Congratulations to the Ad Hoc Beangram Team for disemboweling yet another message from Interim Provost Bean. I’m glad to see I’m not the only UO prof who enjoys our Interim Provost’s unique mix of pretension, condescension, dissimulation, and ignorant disrespect for data and analysis.
Updates: See bottom, from data located by a helpful commenter. The number of resident UO freshmen reporting as Black has dropped from 66 in 2008 to 49 in 2012. To help out Bean with the math I ran the percentage calculations with Matlab and Mathematica on my NSF funded 16 core Mac Pro, using 64gig of RAM and a 4 Terabyte RAID5 setup:
Black instate freshman enrollment as a percentage of total freshman enrollment has dropped from 1.2% in 2008 to 0.95% in 2012.
11/29/2012: Bean’s data apparently *do not* include non-US residents. A big part of the increase claimed below is clearly from the new multi-racial reporting possibility. This was a major reform, pressed by none other than President Obama. UO started using it for students in 2010, so most of the increase in Bean’s diversity numbers is not an increase at all, it’s a simple change in reporting definitions.
Bean has promised to provide FAFSA data to allow a look at changes in student SES diversity. I’ll post more when this is available.
Meanwhile, note the part of the Beangram that talks about changes in faculty hiring procedures. VP Kimberly Espy just got in major trouble for messing with science hiring decisions – word is that she’s now been told she can no longer even talk to prospective hires. Is Gottfredson going to take a lesson from that and involve the Senate in what is clearly an academic matter? We’ll see.
11/28/2012: Is UO padding its diversity numbers by counting the increasing number of international students as members of under-represented populations, or by not adjusting for the popular new multi-racial reporting category? Bean says he will provide info on the race/ethnicity breakdown soon, but he ignored the part of my question about what the numbers looked like broken down by US/Oregon residency. A great way to start off a “holistic approach” to increasing “gender, class and racial diversity” – release some meaningless window dressing data.
As for the part about increasing faculty diversity? It’s been representative of the available pool of PhD’s for years. You really don’t know anything about UO’s faculty, do you, Jim?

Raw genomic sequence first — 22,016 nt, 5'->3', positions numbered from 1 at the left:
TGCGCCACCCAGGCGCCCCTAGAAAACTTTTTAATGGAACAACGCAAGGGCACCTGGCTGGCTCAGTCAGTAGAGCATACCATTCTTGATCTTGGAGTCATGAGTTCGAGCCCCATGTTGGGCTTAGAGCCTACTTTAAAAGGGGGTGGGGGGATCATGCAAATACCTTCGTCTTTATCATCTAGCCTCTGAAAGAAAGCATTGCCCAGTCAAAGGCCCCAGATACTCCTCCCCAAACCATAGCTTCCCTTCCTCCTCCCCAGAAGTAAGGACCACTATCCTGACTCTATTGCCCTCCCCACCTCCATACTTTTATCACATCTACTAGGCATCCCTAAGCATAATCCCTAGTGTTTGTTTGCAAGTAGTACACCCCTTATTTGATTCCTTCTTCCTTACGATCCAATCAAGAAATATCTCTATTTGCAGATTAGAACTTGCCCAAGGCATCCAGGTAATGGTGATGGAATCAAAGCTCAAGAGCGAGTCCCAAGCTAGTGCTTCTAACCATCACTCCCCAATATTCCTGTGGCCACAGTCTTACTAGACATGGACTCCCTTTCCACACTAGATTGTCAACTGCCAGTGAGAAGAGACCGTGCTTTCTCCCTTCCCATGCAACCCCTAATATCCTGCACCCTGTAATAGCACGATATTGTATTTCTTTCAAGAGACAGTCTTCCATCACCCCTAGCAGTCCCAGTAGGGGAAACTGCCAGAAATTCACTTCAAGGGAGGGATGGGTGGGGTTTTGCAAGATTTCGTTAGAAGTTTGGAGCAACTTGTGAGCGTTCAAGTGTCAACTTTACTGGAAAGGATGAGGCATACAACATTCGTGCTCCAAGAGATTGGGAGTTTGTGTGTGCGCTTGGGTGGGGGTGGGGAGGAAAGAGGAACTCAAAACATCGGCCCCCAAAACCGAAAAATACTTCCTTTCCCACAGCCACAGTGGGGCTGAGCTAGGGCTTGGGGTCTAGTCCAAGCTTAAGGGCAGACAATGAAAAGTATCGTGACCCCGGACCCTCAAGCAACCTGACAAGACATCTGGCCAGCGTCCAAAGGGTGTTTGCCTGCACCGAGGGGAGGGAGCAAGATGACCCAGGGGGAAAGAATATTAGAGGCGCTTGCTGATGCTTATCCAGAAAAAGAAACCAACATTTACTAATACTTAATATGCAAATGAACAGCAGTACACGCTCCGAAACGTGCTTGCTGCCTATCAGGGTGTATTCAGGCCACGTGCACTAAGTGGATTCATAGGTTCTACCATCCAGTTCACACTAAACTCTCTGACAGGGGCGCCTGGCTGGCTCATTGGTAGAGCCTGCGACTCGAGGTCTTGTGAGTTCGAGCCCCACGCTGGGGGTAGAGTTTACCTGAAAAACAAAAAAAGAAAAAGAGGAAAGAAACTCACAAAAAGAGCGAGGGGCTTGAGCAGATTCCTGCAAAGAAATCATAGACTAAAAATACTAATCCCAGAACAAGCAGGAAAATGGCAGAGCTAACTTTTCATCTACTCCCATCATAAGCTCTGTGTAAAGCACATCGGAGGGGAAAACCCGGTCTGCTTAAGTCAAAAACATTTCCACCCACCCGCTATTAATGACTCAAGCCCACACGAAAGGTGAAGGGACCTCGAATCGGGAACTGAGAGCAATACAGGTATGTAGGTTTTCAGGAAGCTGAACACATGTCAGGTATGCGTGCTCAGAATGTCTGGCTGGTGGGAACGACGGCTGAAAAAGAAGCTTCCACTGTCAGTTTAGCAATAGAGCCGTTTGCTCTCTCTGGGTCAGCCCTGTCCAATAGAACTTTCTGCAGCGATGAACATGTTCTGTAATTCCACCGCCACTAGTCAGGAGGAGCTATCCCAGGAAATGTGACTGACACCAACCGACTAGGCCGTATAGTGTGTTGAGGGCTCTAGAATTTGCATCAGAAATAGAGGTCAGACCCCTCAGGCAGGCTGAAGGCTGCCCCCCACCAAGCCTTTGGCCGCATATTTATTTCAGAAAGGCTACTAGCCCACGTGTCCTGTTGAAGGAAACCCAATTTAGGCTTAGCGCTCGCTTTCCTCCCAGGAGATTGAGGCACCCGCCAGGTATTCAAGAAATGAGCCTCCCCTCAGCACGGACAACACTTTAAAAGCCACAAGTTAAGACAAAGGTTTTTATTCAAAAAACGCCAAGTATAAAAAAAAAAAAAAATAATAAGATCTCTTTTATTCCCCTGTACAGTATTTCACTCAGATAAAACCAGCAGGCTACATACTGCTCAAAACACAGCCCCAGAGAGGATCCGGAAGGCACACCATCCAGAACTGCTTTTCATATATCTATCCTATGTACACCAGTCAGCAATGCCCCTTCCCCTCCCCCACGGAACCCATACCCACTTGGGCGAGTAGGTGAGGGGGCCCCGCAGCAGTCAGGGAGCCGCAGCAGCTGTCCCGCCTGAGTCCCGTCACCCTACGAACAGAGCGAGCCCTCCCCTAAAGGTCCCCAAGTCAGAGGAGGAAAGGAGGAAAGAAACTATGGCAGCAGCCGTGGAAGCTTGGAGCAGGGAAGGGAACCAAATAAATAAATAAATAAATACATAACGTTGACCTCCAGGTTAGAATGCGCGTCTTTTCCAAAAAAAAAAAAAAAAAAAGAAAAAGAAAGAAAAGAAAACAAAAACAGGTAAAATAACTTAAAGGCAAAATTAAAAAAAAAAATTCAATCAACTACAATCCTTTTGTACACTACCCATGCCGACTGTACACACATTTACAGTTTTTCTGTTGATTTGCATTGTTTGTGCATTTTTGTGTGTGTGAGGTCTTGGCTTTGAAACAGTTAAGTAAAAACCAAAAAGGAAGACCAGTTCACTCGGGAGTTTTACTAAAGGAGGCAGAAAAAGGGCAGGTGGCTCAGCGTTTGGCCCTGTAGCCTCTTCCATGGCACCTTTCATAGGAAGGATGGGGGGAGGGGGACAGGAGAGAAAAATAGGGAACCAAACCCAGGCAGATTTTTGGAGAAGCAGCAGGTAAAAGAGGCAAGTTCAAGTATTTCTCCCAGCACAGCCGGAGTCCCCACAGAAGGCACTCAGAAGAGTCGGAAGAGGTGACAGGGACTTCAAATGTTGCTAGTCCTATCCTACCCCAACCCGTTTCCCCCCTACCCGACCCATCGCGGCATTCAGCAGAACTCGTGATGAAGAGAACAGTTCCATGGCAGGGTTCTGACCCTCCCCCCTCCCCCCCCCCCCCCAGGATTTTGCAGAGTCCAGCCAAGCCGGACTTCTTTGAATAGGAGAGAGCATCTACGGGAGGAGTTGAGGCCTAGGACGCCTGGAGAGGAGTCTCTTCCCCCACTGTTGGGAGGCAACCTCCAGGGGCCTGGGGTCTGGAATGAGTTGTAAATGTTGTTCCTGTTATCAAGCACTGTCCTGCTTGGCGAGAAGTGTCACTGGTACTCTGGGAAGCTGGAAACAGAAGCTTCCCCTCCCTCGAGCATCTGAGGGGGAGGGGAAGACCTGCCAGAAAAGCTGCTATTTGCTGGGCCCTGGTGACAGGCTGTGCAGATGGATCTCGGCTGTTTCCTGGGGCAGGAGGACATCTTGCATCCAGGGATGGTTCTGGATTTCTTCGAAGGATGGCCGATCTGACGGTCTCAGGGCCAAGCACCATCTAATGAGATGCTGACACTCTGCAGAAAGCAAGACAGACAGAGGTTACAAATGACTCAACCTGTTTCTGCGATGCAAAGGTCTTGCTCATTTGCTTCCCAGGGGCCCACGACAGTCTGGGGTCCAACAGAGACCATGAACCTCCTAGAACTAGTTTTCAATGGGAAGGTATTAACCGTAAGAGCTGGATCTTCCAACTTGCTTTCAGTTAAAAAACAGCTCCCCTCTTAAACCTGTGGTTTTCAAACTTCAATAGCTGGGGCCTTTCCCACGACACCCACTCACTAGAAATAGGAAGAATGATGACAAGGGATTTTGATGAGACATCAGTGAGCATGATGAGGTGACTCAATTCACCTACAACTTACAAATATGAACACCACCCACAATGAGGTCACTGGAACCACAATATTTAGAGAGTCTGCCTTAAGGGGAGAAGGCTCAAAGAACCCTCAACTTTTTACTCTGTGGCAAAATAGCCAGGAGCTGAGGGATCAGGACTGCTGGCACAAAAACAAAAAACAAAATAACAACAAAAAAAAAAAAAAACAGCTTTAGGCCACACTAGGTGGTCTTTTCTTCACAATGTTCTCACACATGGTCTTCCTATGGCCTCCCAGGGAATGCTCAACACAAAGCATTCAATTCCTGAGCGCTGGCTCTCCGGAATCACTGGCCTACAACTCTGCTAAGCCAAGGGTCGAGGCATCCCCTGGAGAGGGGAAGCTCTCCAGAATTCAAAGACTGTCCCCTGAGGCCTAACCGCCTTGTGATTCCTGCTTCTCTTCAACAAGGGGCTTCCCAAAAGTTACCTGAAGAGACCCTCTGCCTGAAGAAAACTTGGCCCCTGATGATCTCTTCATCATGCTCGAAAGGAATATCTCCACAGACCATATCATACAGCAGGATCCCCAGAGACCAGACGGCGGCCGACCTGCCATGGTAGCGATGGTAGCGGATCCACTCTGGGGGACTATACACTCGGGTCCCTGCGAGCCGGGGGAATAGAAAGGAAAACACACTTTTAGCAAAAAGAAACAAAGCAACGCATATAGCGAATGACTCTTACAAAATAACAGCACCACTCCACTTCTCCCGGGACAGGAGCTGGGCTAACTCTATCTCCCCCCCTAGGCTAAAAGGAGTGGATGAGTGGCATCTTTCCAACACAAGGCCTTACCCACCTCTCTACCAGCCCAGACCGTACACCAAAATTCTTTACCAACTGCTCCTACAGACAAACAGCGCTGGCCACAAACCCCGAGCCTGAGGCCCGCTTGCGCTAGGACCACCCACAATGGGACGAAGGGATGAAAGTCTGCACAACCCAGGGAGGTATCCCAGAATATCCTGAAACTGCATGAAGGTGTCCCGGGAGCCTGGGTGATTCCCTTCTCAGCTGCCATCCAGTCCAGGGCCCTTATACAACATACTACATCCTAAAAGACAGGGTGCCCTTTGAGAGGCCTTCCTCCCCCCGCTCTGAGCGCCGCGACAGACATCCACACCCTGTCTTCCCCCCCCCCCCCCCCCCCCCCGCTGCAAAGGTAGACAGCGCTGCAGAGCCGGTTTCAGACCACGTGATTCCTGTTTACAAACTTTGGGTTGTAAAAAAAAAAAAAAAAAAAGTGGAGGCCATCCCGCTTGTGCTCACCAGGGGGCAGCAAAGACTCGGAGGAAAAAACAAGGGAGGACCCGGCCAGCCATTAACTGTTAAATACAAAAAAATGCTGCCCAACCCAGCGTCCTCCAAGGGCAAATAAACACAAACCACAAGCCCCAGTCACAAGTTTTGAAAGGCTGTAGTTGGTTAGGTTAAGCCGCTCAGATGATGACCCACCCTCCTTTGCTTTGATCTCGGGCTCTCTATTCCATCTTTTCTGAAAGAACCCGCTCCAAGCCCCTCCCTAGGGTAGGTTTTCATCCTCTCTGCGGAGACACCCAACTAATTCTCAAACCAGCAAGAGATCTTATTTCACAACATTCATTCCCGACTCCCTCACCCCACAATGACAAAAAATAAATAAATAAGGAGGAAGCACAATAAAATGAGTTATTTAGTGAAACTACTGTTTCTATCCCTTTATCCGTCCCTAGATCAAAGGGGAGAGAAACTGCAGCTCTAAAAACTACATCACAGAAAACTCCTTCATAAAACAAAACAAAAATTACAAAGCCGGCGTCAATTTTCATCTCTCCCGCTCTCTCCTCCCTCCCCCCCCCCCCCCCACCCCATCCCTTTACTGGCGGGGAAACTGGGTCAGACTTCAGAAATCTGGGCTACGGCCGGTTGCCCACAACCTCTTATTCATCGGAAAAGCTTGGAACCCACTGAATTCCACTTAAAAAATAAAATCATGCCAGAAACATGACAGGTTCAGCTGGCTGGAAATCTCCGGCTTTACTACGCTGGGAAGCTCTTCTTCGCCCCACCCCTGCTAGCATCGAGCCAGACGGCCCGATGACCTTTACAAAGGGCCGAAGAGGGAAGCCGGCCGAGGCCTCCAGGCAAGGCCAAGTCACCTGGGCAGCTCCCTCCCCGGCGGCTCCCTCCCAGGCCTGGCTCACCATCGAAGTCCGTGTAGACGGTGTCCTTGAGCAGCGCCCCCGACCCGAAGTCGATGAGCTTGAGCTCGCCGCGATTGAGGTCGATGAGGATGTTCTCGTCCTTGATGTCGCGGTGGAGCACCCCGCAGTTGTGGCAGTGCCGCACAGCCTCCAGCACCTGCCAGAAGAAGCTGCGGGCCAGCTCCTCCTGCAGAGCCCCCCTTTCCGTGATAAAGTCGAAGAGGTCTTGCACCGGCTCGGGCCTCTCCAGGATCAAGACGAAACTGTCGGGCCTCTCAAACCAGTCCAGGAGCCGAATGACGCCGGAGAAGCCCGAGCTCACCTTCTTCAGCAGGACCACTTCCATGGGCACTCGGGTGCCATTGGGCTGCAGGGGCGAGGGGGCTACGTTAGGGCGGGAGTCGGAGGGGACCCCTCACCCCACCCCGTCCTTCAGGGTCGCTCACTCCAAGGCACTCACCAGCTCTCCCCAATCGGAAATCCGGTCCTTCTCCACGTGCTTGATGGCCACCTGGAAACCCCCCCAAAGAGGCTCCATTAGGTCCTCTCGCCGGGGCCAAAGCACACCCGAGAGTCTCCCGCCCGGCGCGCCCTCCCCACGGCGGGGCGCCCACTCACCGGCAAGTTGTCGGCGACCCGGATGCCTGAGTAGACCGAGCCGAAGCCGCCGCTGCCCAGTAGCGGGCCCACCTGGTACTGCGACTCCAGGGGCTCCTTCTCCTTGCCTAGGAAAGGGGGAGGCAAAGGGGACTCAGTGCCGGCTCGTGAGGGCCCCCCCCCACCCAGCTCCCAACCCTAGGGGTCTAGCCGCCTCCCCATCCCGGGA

Johnson Hall, on the other hand – now there’s a race problem. From UO’s AA Plan:
Maybe someone should introduce a Senate motion calling for an open, Affirmative Action compliant search for a new Provost – because that sure as hell is not the way we got stuck with Bean. Anyway, here’s the latest, enjoy:
Office of the Senior Vice President and Provost
Message for November 28, 2012
I hope everyone had a happy and healthy Thanksgiving holiday. Before everyone dives into their final exam and holiday rush, I want to take a moment to point out some very good news in terms of our commitment to expanding the diversity of our student population.
This fall, we’ve had the most success we’ve ever seen in working toward a more diverse freshman class: 25.3 percent of freshmen are from traditionally under-represented populations.
Since Fall 2010, we’ve been on an improved course. Here are the numbers for freshmen from traditionally under-represented populations over the past five years:
Fall 2008: 18.7%
Fall 2009: 17.6%
Fall 2010: 21.9%
Fall 2011: 23.2%
Fall 2012: 25.3%
I am pleased to note that we will continue to improve upon these numbers as we move forward with the next generation of our diversity action plan under the leadership of newly appointed Vice President for Equity and Inclusion Yvette M. Alex-Assensoh, a professor of political science.
While we are pleased with our improved numbers for freshmen, we recognize we must redouble our efforts to attract a more diverse faculty base. This will involve the commitment of existing faculty who help to create job descriptions and form search committees, as well as the collaboration of human resources personnel and the Office of Institutional Equity and Diversity.
But it’s not just about numbers. We must look at broadening our diversity throughout campus, among departments, schools and colleges. To do this, we will take a broad-based, holistic approach to creating gender, class and racial diversity within each classroom and office and creating the most welcoming environment Oregon has ever seen.
I look forward to working with Yvette and our entire UO community as we make inroads into these diversification efforts.
I look forward to your comments at email@example.com
Updates: A commenter sent us here and there’s 2008 data here for comparison. I’m not exactly a fan of the sordid business of slicing and dicing Americans by race, but since Bean raised the question, a quick glance shows that UO enrolled 66 resident non-Hispanic Black freshmen in 2008, decreasing to 49 in 2012.
If you want to slice more finely, it’s not clear how we treated hispanic ethnicity in 2012, and you gotta adjust for the new multiple race reporting too. Who knows what Bean did. Ask him – he looks forward to your comments! Or dig into the data yourself, OUS has it back to 2005, diced pretty finely: http://www.ous.edu/factreport/enroll/current-enrollment